Friends General Conference

Together we nurture the spiritual vitality of Friends

News & Announcements

Rainfall in Northfield has set records this year, which brings to mind our RAIN GARDEN… an inviting surprise tucked behind the Meetinghouse at 512 Washington.

The last day of camp was all about the power of working together. Especially when the problem is as huge as climate change.
Instead of hearing a book about a young person who's made a difference, Katie Schroeer came and told her own story about becoming an environmental activist here in Northfield and Minnesota.
Thursday's camp focused on how education is a basic human right that is not equally available to all children.
Kate Stuart read Beatrice's Goat. This started us thinking about how learning is created when we have a plan. First we must provide and place and materials and then people to support it.  Borrowing from earlier days' themes, we touched on how including everyone is so important. 
The kids drew their own ideas of a good place for learning...

Each morning Emily Walser-Kuntz helped the early-birds create a collage inspired by that day's topic.


Participants were introduced to five young inventors on the second day of Peace Camp. Many of these ideas were inspired as ways to help other children facing special challenges (image 1).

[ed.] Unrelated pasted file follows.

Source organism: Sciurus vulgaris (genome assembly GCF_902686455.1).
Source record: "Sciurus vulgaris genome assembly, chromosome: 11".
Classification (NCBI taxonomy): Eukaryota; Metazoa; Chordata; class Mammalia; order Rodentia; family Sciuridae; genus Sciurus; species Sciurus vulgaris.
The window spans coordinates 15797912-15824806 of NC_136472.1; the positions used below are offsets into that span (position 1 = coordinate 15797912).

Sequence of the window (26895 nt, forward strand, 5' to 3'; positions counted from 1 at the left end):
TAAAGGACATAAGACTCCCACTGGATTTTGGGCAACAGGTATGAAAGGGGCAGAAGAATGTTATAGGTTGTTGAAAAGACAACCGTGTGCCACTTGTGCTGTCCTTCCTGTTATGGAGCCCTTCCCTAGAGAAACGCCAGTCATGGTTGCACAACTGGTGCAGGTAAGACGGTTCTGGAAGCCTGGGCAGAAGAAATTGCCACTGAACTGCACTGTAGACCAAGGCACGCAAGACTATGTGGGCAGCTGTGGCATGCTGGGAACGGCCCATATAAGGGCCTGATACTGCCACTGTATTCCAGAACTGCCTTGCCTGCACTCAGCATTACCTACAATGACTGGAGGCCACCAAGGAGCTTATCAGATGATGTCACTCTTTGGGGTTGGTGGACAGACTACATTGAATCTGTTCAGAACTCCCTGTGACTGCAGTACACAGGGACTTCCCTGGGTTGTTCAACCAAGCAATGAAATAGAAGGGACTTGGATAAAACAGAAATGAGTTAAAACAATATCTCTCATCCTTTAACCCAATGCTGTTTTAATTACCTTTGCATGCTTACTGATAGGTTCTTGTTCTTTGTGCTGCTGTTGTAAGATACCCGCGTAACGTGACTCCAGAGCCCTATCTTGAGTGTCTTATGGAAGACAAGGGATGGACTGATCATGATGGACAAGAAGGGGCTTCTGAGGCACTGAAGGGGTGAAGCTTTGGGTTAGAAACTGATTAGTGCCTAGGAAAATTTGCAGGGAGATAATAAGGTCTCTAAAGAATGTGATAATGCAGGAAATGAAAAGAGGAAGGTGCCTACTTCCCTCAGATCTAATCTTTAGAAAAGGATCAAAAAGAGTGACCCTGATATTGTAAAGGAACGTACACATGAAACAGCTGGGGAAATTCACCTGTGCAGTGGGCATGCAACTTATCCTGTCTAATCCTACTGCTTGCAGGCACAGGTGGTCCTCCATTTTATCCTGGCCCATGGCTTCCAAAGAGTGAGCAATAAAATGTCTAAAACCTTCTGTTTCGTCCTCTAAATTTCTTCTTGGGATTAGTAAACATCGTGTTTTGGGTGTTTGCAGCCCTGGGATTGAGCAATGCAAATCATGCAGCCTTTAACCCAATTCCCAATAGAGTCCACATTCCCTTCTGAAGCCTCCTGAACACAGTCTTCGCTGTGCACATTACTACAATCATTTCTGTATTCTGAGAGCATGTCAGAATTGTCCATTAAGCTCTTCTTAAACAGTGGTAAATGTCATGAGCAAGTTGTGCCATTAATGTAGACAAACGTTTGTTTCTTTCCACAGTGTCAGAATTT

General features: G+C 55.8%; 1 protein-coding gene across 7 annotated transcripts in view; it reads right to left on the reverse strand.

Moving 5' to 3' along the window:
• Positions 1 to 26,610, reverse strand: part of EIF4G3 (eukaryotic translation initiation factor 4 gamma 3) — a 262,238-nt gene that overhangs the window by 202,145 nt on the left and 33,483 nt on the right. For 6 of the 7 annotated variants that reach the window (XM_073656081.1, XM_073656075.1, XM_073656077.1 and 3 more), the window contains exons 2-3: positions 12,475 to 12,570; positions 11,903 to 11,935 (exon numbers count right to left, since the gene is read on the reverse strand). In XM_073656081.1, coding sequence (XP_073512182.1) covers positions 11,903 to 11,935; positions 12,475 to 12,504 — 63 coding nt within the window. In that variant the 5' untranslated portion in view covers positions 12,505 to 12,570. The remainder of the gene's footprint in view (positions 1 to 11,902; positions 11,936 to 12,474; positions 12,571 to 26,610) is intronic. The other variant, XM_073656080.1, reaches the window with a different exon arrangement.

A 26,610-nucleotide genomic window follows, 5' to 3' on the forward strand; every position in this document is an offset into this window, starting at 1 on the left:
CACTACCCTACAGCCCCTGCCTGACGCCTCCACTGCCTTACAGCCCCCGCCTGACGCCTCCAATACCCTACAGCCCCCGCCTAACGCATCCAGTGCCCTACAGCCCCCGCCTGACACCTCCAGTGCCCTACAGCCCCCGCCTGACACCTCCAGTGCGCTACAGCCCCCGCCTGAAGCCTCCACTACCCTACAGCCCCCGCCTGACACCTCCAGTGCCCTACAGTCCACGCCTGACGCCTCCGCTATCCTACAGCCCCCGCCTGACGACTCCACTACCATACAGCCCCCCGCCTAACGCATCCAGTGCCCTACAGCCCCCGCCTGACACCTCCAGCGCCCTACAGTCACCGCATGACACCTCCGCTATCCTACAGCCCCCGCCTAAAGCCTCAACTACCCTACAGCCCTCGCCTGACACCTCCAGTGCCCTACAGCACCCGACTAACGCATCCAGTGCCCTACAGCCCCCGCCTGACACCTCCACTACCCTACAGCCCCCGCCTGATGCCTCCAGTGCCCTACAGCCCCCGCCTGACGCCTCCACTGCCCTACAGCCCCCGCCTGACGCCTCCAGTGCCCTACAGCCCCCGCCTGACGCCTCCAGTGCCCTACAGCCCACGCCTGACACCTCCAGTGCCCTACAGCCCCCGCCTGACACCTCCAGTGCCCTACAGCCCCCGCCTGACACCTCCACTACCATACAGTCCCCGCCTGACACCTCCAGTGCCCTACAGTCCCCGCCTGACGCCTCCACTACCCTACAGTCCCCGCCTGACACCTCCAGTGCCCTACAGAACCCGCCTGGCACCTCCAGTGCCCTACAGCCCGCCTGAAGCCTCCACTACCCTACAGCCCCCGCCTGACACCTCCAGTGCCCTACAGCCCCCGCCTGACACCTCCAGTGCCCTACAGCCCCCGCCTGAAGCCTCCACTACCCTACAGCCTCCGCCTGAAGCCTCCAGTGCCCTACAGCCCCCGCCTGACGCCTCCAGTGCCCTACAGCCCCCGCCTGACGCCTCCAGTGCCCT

Louis Braille was just a boy when an eye injury made it difficult to continue reading.  Ricky shared the story of how he developed the system of raised dots that is still used by blind people. He was only 12 when he started to develop his system. She also had some familiar children's books with braille. Then each camper made a braille name tag for themselves (image 2).


Starting the first day of Peace Camp 2019, Pat Johnson led a discussion with the twelve participants (ages 6-9) about what makes each of them feel safe.

The camp's theme is about how children have been effective in working for change. This first day focused on Human Rights and Peace.   Pat read a book about Sadako Sasaki who worked for peace following WWII by trying to fold a thousand origami cranes.  We all folded cranes together.

After outdoor games and snacks, the children created a storyboard about the things we talked about.